The novel coronavirus disease in 2019 (COVID-19) has placed unprecedented strain on healthcare providers, in particular, primary care services. General practitioners (GP) have to effectively manage patients remotely preserving social distancing. We aim to assess an app-based remote patient monitoring solution in reducing the workload of a clinician and reflect this as time-saved in an economic context. Primary care COVID patients in West London deemed medium risk were recruited into the virtual ward. Patients were monitored for 14 days by telephone or by both the Huma app and telephone. Information on number of phone calls, duration of phone calls and duration of time spent reviewing the app data was recorded.
The amount of time spent reviewing one patient in the telephone only arm of the study was 490 min, compared with 280 min spent reviewing one patient who was monitored via both the Huma app and telephone. Based on employed clinicians monitoring patients, this equates to a 0.04 reduction of full-time equivalent staffing I.e. for every 100 patients, it would require 4 less personnel to remotely monitor them. There was no difference in mortality or adverse events between the two groups.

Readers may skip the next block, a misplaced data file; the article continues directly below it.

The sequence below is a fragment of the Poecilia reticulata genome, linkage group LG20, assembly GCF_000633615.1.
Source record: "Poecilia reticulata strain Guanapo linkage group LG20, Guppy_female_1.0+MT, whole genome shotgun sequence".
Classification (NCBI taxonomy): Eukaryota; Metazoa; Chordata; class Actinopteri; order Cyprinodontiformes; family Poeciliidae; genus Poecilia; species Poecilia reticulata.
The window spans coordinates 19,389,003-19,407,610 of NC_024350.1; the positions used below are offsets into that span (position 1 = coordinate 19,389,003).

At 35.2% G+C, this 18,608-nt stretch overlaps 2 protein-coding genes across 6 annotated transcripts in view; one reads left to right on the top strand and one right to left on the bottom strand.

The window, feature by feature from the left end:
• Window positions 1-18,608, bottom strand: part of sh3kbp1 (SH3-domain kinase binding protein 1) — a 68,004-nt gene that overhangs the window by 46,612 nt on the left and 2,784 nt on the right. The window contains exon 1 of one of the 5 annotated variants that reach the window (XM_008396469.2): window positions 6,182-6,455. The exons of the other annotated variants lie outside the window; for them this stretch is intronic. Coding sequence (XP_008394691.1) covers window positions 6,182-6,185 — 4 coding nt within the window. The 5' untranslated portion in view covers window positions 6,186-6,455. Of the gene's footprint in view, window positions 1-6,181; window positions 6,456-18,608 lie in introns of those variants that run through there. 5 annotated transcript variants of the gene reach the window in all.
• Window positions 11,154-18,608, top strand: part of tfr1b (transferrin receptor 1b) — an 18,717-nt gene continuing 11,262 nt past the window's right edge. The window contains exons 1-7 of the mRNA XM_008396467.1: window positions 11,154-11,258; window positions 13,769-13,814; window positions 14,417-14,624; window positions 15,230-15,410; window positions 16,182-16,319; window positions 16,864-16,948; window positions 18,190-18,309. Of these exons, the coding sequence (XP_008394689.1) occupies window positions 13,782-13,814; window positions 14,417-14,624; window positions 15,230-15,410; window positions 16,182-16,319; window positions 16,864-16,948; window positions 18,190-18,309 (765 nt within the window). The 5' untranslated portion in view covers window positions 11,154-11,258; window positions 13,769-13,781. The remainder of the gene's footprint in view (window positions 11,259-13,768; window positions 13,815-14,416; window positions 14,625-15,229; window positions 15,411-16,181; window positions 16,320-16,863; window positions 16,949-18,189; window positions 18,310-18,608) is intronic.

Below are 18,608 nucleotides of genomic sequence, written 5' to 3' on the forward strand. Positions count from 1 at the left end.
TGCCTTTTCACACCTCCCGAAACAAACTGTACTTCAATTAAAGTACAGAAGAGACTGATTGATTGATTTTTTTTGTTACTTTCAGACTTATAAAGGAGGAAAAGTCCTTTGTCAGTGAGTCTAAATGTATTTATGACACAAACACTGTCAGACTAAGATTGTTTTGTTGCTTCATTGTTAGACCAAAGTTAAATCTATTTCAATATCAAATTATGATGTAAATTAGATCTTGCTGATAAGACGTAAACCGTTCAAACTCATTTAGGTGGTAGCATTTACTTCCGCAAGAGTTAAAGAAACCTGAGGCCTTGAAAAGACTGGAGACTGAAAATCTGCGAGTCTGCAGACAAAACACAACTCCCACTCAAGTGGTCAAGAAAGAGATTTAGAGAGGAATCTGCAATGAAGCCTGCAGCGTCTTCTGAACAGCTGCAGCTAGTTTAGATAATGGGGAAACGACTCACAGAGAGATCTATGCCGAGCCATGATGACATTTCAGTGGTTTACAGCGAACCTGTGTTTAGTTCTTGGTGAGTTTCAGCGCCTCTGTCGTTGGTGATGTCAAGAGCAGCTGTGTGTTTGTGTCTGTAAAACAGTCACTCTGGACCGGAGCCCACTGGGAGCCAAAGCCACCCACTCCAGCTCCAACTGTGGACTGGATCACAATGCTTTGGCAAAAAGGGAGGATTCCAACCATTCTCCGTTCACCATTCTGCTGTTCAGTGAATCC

App-based remote patient monitoring potentially holds large economic benefit to COVID-19 patients. In wake of further waves or future pandemics, and even in routine care, app-based remote monitoring patients could free up vital resources in terms of clinical team’s time, allowing a better reallocation of services.

© 2021. The Author(s).